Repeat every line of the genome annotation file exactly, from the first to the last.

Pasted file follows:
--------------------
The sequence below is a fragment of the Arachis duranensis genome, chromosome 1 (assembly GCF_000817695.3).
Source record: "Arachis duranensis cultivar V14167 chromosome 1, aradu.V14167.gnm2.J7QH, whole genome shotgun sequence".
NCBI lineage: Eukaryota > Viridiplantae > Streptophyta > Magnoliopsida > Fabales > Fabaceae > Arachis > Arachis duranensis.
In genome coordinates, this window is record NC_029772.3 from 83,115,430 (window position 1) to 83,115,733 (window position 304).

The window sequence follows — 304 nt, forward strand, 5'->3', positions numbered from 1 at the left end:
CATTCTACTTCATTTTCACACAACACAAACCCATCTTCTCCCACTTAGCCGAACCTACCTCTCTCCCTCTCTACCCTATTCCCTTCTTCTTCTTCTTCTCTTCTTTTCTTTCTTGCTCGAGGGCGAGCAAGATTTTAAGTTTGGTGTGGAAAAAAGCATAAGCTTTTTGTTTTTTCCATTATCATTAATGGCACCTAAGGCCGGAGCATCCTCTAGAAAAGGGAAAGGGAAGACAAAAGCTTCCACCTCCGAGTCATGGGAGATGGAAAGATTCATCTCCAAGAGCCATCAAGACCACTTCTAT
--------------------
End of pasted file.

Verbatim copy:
The sequence below is a fragment of the Arachis duranensis genome, chromosome 1 (assembly GCF_000817695.3).
Source record: "Arachis duranensis cultivar V14167 chromosome 1, aradu.V14167.gnm2.J7QH, whole genome shotgun sequence".
NCBI lineage: Eukaryota > Viridiplantae > Streptophyta > Magnoliopsida > Fabales > Fabaceae > Arachis > Arachis duranensis.
In genome coordinates, this window is record NC_029772.3 from 83,115,430 (window position 1) to 83,115,733 (window position 304).

The window sequence follows — 304 nt, forward strand, 5'->3', positions numbered from 1 at the left end:
CATTCTACTTCATTTTCACACAACACAAACCCATCTTCTCCCACTTAGCCGAACCTACCTCTCTCCCTCTCTACCCTATTCCCTTCTTCTTCTTCTTCTCTTCTTTTCTTTCTTGCTCGAGGGCGAGCAAGATTTTAAGTTTGGTGTGGAAAAAAGCATAAGCTTTTTGTTTTTTCCATTATCATTAATGGCACCTAAGGCCGGAGCATCCTCTAGAAAAGGGAAAGGGAAGACAAAAGCTTCCACCTCCGAGTCATGGGAGATGGAAAGATTCATCTCCAAGAGCCATCAAGACCACTTCTAT